Wooly loved the stone circles which we encountered on the fell and thought that the Peat Huts looked like a good place to rest the night but eventually decided on going home to that comfy bed by the fire in the Inn!
On Tuesday 17th February, Chris will be leading a walk into the fells behind the Woolpack Inn in Eskdale. We’ll be starting the walk at 10am at the Woolpack Inn and heading to the fells in search of a tarn or two! The walk will finish by 4pm in Boot Village in time for a pancake race! A walk for adventurous families. The walk is free of charge, but donations to the Duddon and Furnace Mountain Rescue Team will be accepted.
We’ve had some cold weather up here in the fells, which can be very beautiful but you have to keep yourself safe when going for a walk. Chris is off with the Mountain Rescue Team for a weekend in Scotland tomorrow, where he’ll be able to brush up on his winter skills and also enjoy the company of his fellow Team members.
Colleen will be staying at Bobbin Mill Cottage, keeping the home fires burning and making sure all the animals are warm and fed.
When the sun shines at this time of year, it can feel quite “spring like”, and this is hightened by the sight of the first snowdrops. Little clumps of these hardy little flowers are popping up all around Bobbin Mill Cottage and a great display can be seen at Duddon Furnace, which is a wonderful, hidden gem at the foot of the Duddon Valley.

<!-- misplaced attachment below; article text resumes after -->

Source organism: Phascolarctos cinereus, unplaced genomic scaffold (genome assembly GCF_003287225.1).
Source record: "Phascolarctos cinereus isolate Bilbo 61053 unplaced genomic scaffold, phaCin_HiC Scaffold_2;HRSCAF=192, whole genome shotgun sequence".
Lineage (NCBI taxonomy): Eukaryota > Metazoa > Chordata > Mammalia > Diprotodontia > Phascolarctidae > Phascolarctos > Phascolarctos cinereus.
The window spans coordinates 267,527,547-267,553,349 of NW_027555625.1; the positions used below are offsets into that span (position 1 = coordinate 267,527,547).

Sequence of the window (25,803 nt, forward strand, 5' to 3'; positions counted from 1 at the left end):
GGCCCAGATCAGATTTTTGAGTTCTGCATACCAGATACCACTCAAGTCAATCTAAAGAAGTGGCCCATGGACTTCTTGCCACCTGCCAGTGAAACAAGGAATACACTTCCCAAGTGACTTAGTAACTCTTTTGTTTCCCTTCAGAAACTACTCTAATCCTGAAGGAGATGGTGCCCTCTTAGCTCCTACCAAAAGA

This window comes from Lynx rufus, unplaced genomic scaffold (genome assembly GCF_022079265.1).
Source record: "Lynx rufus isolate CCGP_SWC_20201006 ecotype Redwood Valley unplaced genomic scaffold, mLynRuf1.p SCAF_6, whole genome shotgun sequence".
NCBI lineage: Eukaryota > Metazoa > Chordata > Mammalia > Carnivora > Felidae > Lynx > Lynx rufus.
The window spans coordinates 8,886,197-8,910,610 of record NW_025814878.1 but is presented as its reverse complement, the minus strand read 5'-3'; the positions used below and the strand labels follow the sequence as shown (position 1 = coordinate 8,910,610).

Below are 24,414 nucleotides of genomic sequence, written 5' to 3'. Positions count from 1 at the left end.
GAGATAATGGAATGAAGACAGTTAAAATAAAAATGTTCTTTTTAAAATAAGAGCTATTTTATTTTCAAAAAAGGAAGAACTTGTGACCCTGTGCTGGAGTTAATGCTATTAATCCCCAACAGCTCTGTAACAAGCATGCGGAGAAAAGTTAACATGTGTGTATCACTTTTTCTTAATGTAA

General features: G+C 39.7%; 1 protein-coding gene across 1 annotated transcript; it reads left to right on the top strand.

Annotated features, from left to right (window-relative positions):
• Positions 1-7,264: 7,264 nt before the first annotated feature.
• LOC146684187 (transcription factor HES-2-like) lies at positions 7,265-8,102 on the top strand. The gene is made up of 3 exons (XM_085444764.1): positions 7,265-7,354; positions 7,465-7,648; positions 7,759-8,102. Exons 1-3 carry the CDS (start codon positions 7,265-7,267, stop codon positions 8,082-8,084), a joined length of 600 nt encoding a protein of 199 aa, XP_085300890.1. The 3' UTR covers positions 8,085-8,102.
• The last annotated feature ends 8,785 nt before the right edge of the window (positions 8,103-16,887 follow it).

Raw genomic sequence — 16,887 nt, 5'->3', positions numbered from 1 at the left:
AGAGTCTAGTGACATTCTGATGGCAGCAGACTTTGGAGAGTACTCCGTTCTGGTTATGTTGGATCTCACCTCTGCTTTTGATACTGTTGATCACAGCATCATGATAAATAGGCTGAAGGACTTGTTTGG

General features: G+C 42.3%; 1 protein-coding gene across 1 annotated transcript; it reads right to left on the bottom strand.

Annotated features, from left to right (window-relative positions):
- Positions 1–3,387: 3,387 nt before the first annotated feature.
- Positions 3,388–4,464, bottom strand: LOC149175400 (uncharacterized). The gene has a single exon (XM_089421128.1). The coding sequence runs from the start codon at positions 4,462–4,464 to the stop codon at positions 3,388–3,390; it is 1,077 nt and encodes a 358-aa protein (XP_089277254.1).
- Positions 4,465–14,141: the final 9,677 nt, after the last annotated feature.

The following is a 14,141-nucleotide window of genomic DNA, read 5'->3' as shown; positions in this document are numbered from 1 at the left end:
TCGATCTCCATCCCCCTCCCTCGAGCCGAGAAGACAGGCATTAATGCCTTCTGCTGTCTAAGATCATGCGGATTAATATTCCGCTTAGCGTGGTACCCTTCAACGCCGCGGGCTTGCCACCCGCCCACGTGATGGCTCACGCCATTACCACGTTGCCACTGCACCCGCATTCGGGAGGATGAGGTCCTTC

One of the great things about Bobbin Mill Cottage is the fact that although we nestle at the foot of some wonderful Lakeland Fells we’re also not far from the coast and in particular the Duddon Estuary, which is a focal point for thousands of migratory wildfowl.
Last week I was out in the garden and heard the distinctive honking of Greylag Geese. Over the next few minutes, several skeins of geese passed high overhead. It’s very interesting to watch the “V” patterns changing shape as different birds take up different positions within the “V”.
Quite a bit of snow about last week, so went out with a group of colleagues from Kepplewray (Olly and two Andys) to have an explore. We went and parked at the top of Dunmail Raise and walked up hill into the snow. On the way we met up with a lad called Dale Foster, who was out on his own, so we invited him along to join
us and he became an integral part of our “expedition”. We made our way past Grisedale Tarn and around to Tarn Crag, where we climbed one of the snow filled gullies. Hard work but great fun. Had our lunch at the top of Dollywaggon Pike and then headed north towards Helvellyn. With the bulk of the afternoon behind us and conditions becoming quite slippy and visibility low, we decided to head down hill at Nethermost Pike. Walk downhill was, as always, more challenging than imagined, but we eventually reached the Jeep just as the light was beginning to fade.
Colleen was out in the wood behind Bobbin Mill Cottage, when she came upon these Badger tracks in the snow. With much enthusiasm she decided to track the badger and it led her down to the beck and then through the fence to the sett. You can clearly see the claw marks at the top of the print which is typical of badger tracks.